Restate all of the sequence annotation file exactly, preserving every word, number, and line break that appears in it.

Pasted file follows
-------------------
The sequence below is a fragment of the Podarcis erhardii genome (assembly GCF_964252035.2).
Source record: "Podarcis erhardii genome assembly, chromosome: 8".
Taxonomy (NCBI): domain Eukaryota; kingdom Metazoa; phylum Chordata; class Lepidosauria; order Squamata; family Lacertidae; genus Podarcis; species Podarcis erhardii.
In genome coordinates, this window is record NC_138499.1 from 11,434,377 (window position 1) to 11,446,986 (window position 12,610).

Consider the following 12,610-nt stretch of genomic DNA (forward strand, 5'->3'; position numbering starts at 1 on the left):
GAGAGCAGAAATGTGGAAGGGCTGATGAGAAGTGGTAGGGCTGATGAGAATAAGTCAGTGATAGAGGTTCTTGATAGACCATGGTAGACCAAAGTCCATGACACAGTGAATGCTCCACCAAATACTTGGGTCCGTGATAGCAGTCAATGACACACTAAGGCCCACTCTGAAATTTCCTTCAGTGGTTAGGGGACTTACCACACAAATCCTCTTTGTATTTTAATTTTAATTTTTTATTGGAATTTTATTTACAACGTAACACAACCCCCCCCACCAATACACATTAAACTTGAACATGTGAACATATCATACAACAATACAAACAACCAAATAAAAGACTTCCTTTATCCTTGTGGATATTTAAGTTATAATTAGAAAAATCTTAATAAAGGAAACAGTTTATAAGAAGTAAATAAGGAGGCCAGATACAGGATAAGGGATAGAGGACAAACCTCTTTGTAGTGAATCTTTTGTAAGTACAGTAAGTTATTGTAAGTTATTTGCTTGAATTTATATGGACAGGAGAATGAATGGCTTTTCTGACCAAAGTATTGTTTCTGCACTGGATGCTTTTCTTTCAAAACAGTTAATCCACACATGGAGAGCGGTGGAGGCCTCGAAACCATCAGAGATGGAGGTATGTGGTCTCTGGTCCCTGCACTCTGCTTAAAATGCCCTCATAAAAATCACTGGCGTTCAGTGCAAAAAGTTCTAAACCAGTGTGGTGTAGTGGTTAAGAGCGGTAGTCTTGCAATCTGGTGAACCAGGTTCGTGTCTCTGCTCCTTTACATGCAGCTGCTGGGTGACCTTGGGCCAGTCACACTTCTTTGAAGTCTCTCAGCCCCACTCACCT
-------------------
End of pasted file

The sequence below is a fragment of the Podarcis erhardii genome (assembly GCF_964252035.2).
Source record: "Podarcis erhardii genome assembly, chromosome: 8".
Taxonomy (NCBI): domain Eukaryota; kingdom Metazoa; phylum Chordata; class Lepidosauria; order Squamata; family Lacertidae; genus Podarcis; species Podarcis erhardii.
In genome coordinates, this window is record NC_138499.1 from 11,434,377 (window position 1) to 11,446,986 (window position 12,610).

Consider the following 12,610-nt stretch of genomic DNA (forward strand, 5'->3'; position numbering starts at 1 on the left):
GAGAGCAGAAATGTGGAAGGGCTGATGAGAAGTGGTAGGGCTGATGAGAATAAGTCAGTGATAGAGGTTCTTGATAGACCATGGTAGACCAAAGTCCATGACACAGTGAATGCTCCACCAAATACTTGGGTCCGTGATAGCAGTCAATGACACACTAAGGCCCACTCTGAAATTTCCTTCAGTGGTTAGGGGACTTACCACACAAATCCTCTTTGTATTTTAATTTTAATTTTTTATTGGAATTTTATTTACAACGTAACACAACCCCCCCCACCAATACACATTAAACTTGAACATGTGAACATATCATACAACAATACAAACAACCAAATAAAAGACTTCCTTTATCCTTGTGGATATTTAAGTTATAATTAGAAAAATCTTAATAAAGGAAACAGTTTATAAGAAGTAAATAAGGAGGCCAGATACAGGATAAGGGATAGAGGACAAACCTCTTTGTAGTGAATCTTTTGTAAGTACAGTAAGTTATTGTAAGTTATTTGCTTGAATTTATATGGACAGGAGAATGAATGGCTTTTCTGACCAAAGTATTGTTTCTGCACTGGATGCTTTTCTTTCAAAACAGTTAATCCACACATGGAGAGCGGTGGAGGCCTCGAAACCATCAGAGATGGAGGTATGTGGTCTCTGGTCCCTGCACTCTGCTTAAAATGCCCTCATAAAAATCACTGGCGTTCAGTGCAAAAAGTTCTAAACCAGTGTGGTGTAGTGGTTAAGAGCGGTAGTCTTGCAATCTGGTGAACCAGGTTCGTGTCTCTGCTCCTTTACATGCAGCTGCTGGGTGACCTTGGGCCAGTCACACTTCTTTGAAGTCTCTCAGCCCCACTCACCT